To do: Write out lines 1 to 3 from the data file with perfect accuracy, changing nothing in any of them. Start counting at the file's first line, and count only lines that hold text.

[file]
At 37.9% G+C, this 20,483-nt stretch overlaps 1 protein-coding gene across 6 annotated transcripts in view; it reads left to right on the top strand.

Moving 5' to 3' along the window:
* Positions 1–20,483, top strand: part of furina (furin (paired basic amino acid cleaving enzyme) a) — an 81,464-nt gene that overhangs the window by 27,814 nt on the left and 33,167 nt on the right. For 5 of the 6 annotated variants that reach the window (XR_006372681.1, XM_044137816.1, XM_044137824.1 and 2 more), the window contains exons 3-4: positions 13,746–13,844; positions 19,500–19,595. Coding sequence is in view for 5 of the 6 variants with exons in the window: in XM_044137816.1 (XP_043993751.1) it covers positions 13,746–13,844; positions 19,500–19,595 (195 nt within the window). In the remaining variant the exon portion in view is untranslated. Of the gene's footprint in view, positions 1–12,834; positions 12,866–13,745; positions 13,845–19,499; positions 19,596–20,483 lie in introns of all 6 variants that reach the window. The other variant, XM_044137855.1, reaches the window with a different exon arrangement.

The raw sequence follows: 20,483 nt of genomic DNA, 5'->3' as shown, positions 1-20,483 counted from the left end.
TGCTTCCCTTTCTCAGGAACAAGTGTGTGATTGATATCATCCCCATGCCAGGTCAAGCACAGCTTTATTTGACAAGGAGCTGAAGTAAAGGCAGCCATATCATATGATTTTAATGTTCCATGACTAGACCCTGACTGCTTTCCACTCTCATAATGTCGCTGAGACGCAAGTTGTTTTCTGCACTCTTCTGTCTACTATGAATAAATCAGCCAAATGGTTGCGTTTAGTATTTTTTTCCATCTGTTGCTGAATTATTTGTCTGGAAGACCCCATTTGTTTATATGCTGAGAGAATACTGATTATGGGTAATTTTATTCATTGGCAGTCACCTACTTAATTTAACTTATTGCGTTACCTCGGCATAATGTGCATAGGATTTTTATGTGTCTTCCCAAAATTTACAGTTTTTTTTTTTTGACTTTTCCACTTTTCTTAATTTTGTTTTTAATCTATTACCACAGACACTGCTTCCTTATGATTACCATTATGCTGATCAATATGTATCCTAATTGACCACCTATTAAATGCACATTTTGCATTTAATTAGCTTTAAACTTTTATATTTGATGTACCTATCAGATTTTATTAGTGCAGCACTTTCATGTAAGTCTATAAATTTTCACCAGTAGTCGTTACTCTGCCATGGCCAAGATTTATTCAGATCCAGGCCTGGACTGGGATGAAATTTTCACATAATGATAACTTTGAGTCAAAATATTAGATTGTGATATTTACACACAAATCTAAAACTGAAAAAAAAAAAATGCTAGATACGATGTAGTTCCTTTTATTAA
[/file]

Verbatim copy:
At 37.9% G+C, this 20,483-nt stretch overlaps 1 protein-coding gene across 6 annotated transcripts in view; it reads left to right on the top strand.

Moving 5' to 3' along the window:
* Positions 1–20,483, top strand: part of furina (furin (paired basic amino acid cleaving enzyme) a) — an 81,464-nt gene that overhangs the window by 27,814 nt on the left and 33,167 nt on the right. For 5 of the 6 annotated variants that reach the window (XR_006372681.1, XM_044137816.1, XM_044137824.1 and 2 more), the window contains exons 3-4: positions 13,746–13,844; positions 19,500–19,595. Coding sequence is in view for 5 of the 6 variants with exons in the window: in XM_044137816.1 (XP_043993751.1) it covers positions 13,746–13,844; positions 19,500–19,595 (195 nt within the window). In the remaining variant the exon portion in view is untranslated. Of the gene's footprint in view, positions 1–12,834; positions 12,866–13,745; positions 13,845–19,499; positions 19,596–20,483 lie in introns of all 6 variants that reach the window. The other variant, XM_044137855.1, reaches the window with a different exon arrangement.